As if talking to your financial adviser isn’t confusing enough, the possible rollback of the fiduciary rule that requires financial professionals to work in a client’s best interest may make it more complicated.
President Trump has told the Labor Department to delay its fiduciary rule until at least June 9, 2017, with some exemptions extending through Jan. 1, 2018.
The fiduciary rule required that advisers work in the best interest of their clients and to put their clients’ interests above their own. The rule could also eliminate many commission structures for advisers, or at least detailing a potential conflict of interest — such as receiving a higher commission for selling a certain product.
For many people, the main discussion they ever have with a financial adviser is about their retirement fund. These can include annuities, an actively managed mutual fund, real estate investment trust and other possibly confusing investments.
Here are some questions to ask your financial adviser about their fees, no matter what ends up happening with the fiduciary rule:
How much commission will you earn now if I buy this product? Will you earn more later if I keep the product longer?
Are you earning more by selling me this product than you would from a similar product from a different company?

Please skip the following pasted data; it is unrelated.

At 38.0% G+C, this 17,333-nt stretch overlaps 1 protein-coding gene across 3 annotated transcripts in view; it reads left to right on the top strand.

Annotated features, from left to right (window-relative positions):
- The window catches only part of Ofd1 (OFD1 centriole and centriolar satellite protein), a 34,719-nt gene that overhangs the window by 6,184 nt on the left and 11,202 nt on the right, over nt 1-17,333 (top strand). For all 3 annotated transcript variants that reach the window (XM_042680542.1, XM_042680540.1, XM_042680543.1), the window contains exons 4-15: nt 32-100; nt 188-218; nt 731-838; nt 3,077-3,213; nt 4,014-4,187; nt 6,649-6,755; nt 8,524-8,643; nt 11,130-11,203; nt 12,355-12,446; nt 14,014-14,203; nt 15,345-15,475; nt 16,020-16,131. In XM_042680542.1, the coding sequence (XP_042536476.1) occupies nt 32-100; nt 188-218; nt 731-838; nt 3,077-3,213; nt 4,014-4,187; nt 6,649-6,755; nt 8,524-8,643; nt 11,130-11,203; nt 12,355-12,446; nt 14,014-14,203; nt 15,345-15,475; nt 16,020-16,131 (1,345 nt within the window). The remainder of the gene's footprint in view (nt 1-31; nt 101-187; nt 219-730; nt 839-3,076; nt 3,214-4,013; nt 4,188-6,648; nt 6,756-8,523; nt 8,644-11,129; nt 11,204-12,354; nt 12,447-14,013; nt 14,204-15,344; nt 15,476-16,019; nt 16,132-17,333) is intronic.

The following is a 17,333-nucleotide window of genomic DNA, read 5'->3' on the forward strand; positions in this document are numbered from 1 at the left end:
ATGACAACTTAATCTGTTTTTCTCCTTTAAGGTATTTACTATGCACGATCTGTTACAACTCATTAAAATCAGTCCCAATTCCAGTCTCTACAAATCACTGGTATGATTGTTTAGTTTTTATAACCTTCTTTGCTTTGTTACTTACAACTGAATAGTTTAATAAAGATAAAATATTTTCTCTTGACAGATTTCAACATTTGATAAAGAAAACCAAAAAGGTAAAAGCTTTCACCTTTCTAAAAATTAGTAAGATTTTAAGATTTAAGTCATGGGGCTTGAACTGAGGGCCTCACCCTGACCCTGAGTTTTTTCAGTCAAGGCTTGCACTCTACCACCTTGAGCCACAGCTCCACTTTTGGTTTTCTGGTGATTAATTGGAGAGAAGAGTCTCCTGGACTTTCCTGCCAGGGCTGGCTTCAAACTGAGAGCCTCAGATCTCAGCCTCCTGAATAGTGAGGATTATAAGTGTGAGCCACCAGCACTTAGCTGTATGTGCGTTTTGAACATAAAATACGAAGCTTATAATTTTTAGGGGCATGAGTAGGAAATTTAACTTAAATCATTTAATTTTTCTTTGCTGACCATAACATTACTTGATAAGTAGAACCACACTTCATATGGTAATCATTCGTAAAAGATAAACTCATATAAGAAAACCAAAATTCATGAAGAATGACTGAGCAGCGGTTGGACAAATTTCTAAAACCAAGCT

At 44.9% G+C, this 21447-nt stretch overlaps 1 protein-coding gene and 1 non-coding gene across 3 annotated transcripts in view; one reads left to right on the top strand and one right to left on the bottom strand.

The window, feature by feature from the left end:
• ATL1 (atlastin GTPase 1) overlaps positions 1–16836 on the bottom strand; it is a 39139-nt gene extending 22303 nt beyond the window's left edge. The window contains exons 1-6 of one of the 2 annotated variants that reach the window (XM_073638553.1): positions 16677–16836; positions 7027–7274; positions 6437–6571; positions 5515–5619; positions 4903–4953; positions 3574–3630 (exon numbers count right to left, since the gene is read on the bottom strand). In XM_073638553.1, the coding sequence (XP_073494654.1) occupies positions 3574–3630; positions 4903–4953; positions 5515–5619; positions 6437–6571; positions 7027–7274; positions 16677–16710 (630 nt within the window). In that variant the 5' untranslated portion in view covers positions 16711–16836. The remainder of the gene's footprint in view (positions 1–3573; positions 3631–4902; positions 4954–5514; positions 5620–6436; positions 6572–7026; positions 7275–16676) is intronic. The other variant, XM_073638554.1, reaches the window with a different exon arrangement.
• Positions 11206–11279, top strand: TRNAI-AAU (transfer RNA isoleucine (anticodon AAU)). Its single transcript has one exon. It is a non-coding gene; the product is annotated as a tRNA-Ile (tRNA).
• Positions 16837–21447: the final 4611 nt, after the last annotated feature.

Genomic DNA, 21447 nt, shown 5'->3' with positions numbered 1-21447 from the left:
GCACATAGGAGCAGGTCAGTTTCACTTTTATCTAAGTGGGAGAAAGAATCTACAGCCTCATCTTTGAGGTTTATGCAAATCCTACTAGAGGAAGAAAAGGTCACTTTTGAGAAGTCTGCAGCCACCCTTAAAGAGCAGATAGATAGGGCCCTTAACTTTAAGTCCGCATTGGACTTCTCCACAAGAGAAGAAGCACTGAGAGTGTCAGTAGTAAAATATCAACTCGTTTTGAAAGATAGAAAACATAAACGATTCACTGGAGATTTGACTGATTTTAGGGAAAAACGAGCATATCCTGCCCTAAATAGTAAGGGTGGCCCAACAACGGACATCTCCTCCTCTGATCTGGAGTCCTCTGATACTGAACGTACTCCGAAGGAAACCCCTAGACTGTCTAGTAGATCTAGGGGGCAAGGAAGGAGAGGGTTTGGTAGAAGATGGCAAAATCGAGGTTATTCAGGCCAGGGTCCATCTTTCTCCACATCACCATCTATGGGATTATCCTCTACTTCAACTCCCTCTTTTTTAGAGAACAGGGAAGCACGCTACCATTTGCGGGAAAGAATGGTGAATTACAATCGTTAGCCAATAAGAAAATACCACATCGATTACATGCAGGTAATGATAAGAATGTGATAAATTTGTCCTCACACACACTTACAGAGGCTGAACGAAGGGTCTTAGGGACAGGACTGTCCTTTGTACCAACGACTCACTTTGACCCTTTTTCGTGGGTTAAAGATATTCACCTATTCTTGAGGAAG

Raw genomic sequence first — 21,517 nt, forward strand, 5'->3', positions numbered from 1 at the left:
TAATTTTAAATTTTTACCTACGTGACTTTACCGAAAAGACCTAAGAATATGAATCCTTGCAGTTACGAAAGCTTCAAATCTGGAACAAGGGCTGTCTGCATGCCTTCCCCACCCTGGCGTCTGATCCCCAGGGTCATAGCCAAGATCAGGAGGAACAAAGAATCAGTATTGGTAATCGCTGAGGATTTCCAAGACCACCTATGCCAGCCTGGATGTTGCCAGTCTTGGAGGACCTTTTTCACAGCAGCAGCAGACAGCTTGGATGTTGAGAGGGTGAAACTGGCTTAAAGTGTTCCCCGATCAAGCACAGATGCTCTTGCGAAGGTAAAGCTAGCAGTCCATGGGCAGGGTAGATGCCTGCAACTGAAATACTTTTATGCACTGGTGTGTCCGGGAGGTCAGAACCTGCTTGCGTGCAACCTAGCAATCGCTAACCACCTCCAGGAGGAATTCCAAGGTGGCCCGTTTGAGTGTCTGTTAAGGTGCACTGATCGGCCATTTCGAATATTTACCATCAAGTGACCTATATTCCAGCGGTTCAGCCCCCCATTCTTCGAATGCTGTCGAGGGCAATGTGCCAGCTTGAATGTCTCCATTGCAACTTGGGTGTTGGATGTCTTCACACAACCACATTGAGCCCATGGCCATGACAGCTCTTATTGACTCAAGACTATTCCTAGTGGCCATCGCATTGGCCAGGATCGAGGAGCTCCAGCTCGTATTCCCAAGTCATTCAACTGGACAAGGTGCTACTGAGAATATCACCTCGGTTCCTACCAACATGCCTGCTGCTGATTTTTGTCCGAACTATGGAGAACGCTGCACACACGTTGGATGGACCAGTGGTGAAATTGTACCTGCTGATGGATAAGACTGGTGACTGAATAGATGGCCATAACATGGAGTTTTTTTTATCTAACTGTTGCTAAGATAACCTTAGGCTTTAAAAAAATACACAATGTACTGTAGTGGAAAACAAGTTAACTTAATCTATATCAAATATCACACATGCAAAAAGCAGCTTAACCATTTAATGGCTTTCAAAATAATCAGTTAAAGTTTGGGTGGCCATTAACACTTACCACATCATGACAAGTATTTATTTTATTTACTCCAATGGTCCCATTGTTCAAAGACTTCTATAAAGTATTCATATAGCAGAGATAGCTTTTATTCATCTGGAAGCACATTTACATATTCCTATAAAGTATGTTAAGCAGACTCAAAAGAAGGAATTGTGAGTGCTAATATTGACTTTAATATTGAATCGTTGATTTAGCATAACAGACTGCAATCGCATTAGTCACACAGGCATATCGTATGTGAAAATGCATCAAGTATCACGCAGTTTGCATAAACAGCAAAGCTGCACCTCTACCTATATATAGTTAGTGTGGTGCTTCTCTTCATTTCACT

Do the companies you work with offer “due diligence” trips? These are trips where you spend an hour learning about the product and the rest of the day on the golf course.
Any other bonuses you might get from a financial company for selling me something? Points you can redeem for merchandise? Dinners at top restaurants? Courtside basketball tickets?
If I buy an annuity and elect to receive a sign-up bonus, how much extra will I pay in fees? Or how much will I sacrifice in returns or payouts?
Are there separate management fees, trading fees, record-keeping or other administrative fees for anything I’m buying? I’d like an itemized list of all fees.
Has your firm favored one product or locked out others?
As you can tell from the above questions, many of your questions should be about fees you’re paying for the financial services you’re asking about, and if the adviser or their firm has a financial stake in recommending one over another. Or not recommending one at all because it doesn’t provide a big enough commission.
If financial advisers aren’t legally and ethically required to have your best interests in mind, then it’s up to you to keep them on their toes anyway by asking a lot of questions. Be prepared for a long meeting.
Feel free to contact us for more information.